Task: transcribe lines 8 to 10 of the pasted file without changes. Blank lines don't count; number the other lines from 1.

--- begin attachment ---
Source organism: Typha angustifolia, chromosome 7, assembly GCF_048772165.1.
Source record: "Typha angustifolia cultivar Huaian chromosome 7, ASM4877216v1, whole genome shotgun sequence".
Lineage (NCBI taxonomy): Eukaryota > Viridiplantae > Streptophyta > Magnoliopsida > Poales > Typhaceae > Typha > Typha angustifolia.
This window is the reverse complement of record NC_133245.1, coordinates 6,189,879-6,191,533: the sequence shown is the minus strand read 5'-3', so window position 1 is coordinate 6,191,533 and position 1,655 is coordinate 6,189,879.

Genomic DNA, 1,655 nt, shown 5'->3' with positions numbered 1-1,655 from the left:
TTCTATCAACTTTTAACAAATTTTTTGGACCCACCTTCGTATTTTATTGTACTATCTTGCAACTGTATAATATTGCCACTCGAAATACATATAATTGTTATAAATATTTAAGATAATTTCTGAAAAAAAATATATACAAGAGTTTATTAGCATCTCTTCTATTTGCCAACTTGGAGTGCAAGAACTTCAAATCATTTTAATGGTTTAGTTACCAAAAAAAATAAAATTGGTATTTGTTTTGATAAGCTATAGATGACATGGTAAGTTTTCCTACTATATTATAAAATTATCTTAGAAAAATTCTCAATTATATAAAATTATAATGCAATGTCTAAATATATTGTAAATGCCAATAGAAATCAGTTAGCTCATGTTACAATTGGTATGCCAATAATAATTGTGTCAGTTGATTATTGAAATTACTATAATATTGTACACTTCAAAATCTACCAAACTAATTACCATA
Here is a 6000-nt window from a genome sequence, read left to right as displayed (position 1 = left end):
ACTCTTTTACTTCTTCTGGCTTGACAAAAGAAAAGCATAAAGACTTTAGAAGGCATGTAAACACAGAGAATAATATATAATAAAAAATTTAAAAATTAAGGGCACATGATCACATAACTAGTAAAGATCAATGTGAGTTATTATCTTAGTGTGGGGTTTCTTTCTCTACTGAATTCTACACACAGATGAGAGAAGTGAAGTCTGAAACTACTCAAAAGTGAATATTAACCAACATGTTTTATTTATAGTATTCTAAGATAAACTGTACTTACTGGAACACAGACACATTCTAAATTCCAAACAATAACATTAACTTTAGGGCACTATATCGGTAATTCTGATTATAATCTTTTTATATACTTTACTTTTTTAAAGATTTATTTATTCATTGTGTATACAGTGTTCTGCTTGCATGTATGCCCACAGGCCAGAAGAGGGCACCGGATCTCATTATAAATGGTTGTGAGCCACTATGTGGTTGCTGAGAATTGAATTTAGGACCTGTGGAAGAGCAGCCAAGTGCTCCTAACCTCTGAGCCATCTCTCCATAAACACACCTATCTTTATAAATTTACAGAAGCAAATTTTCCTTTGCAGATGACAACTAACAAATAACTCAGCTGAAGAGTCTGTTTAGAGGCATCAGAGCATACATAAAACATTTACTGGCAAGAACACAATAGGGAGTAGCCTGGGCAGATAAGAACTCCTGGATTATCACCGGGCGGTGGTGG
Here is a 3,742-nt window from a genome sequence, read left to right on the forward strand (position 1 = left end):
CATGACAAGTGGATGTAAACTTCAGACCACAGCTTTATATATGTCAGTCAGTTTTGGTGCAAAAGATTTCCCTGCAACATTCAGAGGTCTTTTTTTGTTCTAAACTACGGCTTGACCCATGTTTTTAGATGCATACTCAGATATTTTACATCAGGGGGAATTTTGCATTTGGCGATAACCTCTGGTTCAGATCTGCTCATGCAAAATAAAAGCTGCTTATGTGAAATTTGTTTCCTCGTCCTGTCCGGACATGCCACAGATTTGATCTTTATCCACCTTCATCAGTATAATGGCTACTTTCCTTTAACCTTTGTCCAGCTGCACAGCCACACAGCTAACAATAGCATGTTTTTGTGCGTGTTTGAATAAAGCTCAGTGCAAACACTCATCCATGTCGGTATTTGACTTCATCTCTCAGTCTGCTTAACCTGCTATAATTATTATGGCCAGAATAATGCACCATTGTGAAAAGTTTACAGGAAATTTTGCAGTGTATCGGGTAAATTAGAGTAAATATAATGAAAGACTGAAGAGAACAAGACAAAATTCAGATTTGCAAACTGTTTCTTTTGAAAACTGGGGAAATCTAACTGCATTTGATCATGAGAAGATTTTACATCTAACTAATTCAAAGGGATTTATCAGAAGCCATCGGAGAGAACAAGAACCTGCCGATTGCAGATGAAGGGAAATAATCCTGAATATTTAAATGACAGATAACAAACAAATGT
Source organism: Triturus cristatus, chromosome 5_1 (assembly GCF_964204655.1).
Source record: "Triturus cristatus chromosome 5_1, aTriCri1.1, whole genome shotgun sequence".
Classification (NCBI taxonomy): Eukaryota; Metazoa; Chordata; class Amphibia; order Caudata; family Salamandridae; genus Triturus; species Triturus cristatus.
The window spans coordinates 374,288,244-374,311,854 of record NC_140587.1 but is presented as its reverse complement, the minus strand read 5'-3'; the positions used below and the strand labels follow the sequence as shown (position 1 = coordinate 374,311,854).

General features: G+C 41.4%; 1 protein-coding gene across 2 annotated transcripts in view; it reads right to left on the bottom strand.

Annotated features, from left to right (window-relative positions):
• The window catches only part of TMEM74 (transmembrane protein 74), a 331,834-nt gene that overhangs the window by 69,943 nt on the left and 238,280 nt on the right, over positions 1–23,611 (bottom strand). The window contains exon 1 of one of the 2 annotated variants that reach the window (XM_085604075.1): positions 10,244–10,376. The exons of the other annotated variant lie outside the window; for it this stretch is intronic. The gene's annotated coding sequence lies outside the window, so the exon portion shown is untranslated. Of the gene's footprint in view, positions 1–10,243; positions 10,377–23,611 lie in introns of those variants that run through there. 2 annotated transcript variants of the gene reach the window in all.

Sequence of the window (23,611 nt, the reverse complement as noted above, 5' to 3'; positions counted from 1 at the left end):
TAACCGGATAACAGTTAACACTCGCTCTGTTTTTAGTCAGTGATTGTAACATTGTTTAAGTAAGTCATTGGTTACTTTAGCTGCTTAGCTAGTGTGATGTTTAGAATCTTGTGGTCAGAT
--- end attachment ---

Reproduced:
ACTCTTTTACTTCTTCTGGCTTGACAAAAGAAAAGCATAAAGACTTTAGAAGGCATGTAAACACAGAGAATAATATATAATAAAAAATTTAAAAATTAAGGGCACATGATCACATAACTAGTAAAGATCAATGTGAGTTATTATCTTAGTGTGGGGTTTCTTTCTCTACTGAATTCTACACACAGATGAGAGAAGTGAAGTCTGAAACTACTCAAAAGTGAATATTAACCAACATGTTTTATTTATAGTATTCTAAGATAAACTGTACTTACTGGAACACAGACACATTCTAAATTCCAAACAATAACATTAACTTTAGGGCACTATATCGGTAATTCTGATTATAATCTTTTTATATACTTTACTTTTTTAAAGATTTATTTATTCATTGTGTATACAGTGTTCTGCTTGCATGTATGCCCACAGGCCAGAAGAGGGCACCGGATCTCATTATAAATGGTTGTGAGCCACTATGTGGTTGCTGAGAATTGAATTTAGGACCTGTGGAAGAGCAGCCAAGTGCTCCTAACCTCTGAGCCATCTCTCCATAAACACACCTATCTTTATAAATTTACAGAAGCAAATTTTCCTTTGCAGATGACAACTAACAAATAACTCAGCTGAAGAGTCTGTTTAGAGGCATCAGAGCATACATAAAACATTTACTGGCAAGAACACAATAGGGAGTAGCCTGGGCAGATAAGAACTCCTGGATTATCACCGGGCGGTGGTGG
Here is a 3,742-nt window from a genome sequence, read left to right on the forward strand (position 1 = left end):
CATGACAAGTGGATGTAAACTTCAGACCACAGCTTTATATATGTCAGTCAGTTTTGGTGCAAAAGATTTCCCTGCAACATTCAGAGGTCTTTTTTTGTTCTAAACTACGGCTTGACCCATGTTTTTAGATGCATACTCAGATATTTTACATCAGGGGGAATTTTGCATTTGGCGATAACCTCTGGTTCAGATCTGCTCATGCAAAATAAAAGCTGCTTATGTGAAATTTGTTTCCTCGTCCTGTCCGGACATGCCACAGATTTGATCTTTATCCACCTTCATCAGTATAATGGCTACTTTCCTTTAACCTTTGTCCAGCTGCACAGCCACACAGCTAACAATAGCATGTTTTTGTGCGTGTTTGAATAAAGCTCAGTGCAAACACTCATCCATGTCGGTATTTGACTTCATCTCTCAGTCTGCTTAACCTGCTATAATTATTATGGCCAGAATAATGCACCATTGTGAAAAGTTTACAGGAAATTTTGCAGTGTATCGGGTAAATTAGAGTAAATATAATGAAAGACTGAAGAGAACAAGACAAAATTCAGATTTGCAAACTGTTTCTTTTGAAAACTGGGGAAATCTAACTGCATTTGATCATGAGAAGATTTTACATCTAACTAATTCAAAGGGATTTATCAGAAGCCATCGGAGAGAACAAGAACCTGCCGATTGCAGATGAAGGGAAATAATCCTGAATATTTAAATGACAGATAACAAACAAATGT